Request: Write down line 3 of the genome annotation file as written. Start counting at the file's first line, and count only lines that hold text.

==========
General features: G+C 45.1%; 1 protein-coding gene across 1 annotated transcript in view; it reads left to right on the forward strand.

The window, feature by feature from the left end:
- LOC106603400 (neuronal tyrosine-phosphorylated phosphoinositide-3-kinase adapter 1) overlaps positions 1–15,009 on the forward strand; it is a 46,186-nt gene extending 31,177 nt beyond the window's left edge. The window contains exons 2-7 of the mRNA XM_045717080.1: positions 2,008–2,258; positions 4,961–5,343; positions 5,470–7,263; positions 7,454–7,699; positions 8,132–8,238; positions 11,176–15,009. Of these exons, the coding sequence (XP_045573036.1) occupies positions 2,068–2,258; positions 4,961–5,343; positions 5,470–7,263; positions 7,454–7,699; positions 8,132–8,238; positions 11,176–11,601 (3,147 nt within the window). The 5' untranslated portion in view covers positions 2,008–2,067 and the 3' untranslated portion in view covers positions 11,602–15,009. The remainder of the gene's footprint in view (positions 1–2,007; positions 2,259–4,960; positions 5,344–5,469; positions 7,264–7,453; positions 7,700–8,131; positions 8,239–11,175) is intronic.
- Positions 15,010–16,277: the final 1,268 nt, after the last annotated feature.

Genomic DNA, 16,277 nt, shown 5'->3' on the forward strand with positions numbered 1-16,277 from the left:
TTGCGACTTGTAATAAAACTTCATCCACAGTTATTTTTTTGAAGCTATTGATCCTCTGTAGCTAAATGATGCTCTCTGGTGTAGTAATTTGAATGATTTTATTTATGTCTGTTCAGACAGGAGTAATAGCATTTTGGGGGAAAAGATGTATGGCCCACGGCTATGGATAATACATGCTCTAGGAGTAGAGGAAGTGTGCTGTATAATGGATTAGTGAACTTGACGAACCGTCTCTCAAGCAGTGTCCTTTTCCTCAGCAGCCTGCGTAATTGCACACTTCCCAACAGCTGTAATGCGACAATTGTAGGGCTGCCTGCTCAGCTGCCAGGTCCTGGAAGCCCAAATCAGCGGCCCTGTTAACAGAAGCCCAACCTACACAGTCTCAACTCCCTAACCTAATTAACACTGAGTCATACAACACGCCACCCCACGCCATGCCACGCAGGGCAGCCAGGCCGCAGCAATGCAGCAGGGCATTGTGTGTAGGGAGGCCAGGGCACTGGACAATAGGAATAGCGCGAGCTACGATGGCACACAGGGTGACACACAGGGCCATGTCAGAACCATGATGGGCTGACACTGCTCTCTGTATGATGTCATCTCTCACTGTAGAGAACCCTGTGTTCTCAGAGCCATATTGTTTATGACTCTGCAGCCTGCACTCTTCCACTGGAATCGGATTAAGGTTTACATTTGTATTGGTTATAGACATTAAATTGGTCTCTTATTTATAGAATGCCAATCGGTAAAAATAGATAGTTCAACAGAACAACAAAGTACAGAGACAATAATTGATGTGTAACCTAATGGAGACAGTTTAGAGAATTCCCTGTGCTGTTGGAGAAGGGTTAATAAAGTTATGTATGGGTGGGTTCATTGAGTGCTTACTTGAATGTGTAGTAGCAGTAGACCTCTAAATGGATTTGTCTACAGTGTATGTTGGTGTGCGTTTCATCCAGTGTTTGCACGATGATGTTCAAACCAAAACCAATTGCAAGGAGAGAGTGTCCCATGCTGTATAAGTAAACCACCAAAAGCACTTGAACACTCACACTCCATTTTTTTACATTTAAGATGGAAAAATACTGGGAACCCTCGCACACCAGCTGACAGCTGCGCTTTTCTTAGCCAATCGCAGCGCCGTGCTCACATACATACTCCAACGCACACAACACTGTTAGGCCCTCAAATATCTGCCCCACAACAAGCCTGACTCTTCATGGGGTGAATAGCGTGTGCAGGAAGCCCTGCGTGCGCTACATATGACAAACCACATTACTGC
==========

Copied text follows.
- LOC106603400 (neuronal tyrosine-phosphorylated phosphoinositide-3-kinase adapter 1) overlaps positions 1–15,009 on the forward strand; it is a 46,186-nt gene extending 31,177 nt beyond the window's left edge. The window contains exons 2-7 of the mRNA XM_045717080.1: positions 2,008–2,258; positions 4,961–5,343; positions 5,470–7,263; positions 7,454–7,699; positions 8,132–8,238; positions 11,176–15,009. Of these exons, the coding sequence (XP_045573036.1) occupies positions 2,068–2,258; positions 4,961–5,343; positions 5,470–7,263; positions 7,454–7,699; positions 8,132–8,238; positions 11,176–11,601 (3,147 nt within the window). The 5' untranslated portion in view covers positions 2,008–2,067 and the 3' untranslated portion in view covers positions 11,602–15,009. The remainder of the gene's footprint in view (positions 1–2,007; positions 2,259–4,960; positions 5,344–5,469; positions 7,264–7,453; positions 7,700–8,131; positions 8,239–11,175) is intronic.